productivity, in economics, the output of any aspect of production per unit of input. It is a measure of the output of a worker, machine, or an entire national economy in the creation of goods and services to produce wealth. Output can be measured in output per acre for land, per hour for labor, or as a yearly percentage for capital. A high national productivity typically indicates efficient production of goods and services and a competitive economy, but productivity growth can occur during periods of recession and increased unemployment as businesses cut jobs and seek to become more efficient. Productivity gains in the United States have, since the late 1940s, averaged around 2%. Productivity rose an average of 2.5% each year in the 1950s and 60s, then only 1% per year during the 1970s and 80s. Low industrial productivity (especially in the automotive industry) in the United States was a major concern in the 1970s and 80s, as Japanese innovations in assembly lines and other manufacturing operations led to greater productivity gains in there; Japan's resulting competitive edge led to increased exports to the United States and was a factor in the downturn in U.S. business in those decades. During the 1990s and 2000s manufacturing productivity increases averaged 4% (overall nonfarm productivity was 2.2%), but during much of the decade American productivity increases were matched or surpassed by those in many European countries and Japan. Average U.S. productivity increases were even higher until the Great Recession (2007–9), and then dropped significantly.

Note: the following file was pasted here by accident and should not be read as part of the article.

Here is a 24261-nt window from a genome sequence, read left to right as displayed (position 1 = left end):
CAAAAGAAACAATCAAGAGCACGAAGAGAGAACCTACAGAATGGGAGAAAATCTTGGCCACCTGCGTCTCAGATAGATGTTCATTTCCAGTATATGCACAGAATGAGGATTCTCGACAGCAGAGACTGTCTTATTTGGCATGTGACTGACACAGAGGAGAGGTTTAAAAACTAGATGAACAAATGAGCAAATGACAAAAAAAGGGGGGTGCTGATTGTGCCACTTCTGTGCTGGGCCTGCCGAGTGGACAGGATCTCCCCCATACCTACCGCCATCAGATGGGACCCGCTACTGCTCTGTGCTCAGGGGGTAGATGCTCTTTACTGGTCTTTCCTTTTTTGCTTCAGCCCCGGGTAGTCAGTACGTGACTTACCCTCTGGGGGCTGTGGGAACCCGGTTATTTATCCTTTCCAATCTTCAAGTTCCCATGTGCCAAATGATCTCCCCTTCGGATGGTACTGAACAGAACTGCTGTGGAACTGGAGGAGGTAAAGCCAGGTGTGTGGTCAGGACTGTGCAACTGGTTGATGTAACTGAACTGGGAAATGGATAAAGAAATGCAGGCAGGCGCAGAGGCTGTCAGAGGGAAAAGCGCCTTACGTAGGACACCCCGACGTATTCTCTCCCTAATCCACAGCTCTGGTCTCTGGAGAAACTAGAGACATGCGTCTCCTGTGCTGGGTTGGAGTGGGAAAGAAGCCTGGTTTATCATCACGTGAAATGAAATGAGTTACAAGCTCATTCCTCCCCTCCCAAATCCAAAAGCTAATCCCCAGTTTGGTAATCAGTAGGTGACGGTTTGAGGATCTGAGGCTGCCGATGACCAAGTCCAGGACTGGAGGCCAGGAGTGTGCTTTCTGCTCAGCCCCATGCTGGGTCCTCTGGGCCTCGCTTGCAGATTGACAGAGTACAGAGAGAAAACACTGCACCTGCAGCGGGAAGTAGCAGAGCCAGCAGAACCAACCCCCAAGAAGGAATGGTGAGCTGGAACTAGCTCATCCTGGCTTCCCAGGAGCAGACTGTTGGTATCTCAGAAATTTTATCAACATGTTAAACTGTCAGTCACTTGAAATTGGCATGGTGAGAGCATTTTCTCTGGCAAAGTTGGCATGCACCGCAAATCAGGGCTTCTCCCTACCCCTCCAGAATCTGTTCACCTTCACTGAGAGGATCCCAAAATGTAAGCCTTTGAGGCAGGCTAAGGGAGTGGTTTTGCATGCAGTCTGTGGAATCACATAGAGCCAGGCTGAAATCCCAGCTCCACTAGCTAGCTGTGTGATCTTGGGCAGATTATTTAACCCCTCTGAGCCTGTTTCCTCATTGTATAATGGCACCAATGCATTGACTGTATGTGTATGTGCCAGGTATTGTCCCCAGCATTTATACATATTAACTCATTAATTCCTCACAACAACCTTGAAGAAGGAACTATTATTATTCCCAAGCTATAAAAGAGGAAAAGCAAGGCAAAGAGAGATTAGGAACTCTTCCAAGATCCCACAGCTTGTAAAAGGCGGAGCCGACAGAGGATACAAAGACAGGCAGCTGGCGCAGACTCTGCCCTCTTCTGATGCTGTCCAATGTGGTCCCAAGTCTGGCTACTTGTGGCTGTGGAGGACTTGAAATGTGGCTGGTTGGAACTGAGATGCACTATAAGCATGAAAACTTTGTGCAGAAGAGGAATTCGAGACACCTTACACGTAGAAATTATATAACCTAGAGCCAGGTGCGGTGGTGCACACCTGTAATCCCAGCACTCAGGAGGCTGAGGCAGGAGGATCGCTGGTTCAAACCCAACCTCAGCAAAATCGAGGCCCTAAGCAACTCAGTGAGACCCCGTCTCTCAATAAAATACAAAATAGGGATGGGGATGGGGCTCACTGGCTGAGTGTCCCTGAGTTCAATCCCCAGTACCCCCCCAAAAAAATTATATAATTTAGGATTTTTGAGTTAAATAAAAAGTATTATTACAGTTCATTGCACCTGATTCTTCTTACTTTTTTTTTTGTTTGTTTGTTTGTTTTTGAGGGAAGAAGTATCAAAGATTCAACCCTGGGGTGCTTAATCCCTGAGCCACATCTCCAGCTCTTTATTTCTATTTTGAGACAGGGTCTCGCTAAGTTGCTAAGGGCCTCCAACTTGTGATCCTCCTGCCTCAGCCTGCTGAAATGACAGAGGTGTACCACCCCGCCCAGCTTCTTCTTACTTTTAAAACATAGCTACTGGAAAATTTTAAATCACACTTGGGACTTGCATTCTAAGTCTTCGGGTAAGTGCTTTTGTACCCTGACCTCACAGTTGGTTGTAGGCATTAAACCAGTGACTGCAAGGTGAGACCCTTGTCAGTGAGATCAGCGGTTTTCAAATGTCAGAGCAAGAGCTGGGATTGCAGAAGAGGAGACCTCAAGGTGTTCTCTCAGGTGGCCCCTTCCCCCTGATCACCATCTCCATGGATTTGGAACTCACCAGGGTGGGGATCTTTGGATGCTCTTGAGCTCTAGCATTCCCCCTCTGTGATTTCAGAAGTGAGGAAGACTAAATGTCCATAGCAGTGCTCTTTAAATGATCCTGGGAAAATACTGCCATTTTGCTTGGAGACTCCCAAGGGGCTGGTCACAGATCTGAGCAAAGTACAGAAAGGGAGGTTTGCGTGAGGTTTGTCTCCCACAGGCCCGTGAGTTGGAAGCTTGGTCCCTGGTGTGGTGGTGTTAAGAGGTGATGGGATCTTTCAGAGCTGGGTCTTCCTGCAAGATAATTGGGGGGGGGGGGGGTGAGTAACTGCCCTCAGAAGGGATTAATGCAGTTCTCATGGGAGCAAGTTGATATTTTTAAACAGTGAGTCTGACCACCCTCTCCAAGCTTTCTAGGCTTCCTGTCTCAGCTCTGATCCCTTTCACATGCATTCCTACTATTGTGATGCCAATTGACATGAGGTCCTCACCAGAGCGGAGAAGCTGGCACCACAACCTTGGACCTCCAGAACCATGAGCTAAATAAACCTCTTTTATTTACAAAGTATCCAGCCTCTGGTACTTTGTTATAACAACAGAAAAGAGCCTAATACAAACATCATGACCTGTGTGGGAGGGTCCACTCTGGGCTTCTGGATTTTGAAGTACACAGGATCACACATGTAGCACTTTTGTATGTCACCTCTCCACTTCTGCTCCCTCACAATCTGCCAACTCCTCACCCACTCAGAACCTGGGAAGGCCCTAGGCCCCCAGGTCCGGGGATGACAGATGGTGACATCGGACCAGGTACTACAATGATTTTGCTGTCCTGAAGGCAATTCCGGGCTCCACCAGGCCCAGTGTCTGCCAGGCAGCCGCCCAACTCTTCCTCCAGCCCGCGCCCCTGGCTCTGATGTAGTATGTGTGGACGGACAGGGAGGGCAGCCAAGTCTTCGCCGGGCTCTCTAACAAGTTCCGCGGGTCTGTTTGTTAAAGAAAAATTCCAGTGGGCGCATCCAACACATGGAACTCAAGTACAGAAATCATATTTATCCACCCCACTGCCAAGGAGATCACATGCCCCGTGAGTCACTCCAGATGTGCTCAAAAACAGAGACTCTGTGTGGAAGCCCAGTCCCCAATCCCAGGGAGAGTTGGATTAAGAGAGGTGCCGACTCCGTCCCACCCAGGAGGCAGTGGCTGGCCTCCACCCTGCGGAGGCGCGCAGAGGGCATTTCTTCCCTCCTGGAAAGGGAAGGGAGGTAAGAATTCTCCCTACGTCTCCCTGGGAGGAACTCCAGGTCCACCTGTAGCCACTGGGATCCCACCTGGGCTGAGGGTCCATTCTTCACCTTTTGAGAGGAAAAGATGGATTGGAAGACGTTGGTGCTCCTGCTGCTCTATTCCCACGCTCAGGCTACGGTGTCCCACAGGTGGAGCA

The Columbia Electronic Encyclopedia, 6th ed. Copyright © 2023, Columbia University Press. All rights reserved.

See more Encyclopedia articles on: Economics: Terms and Concepts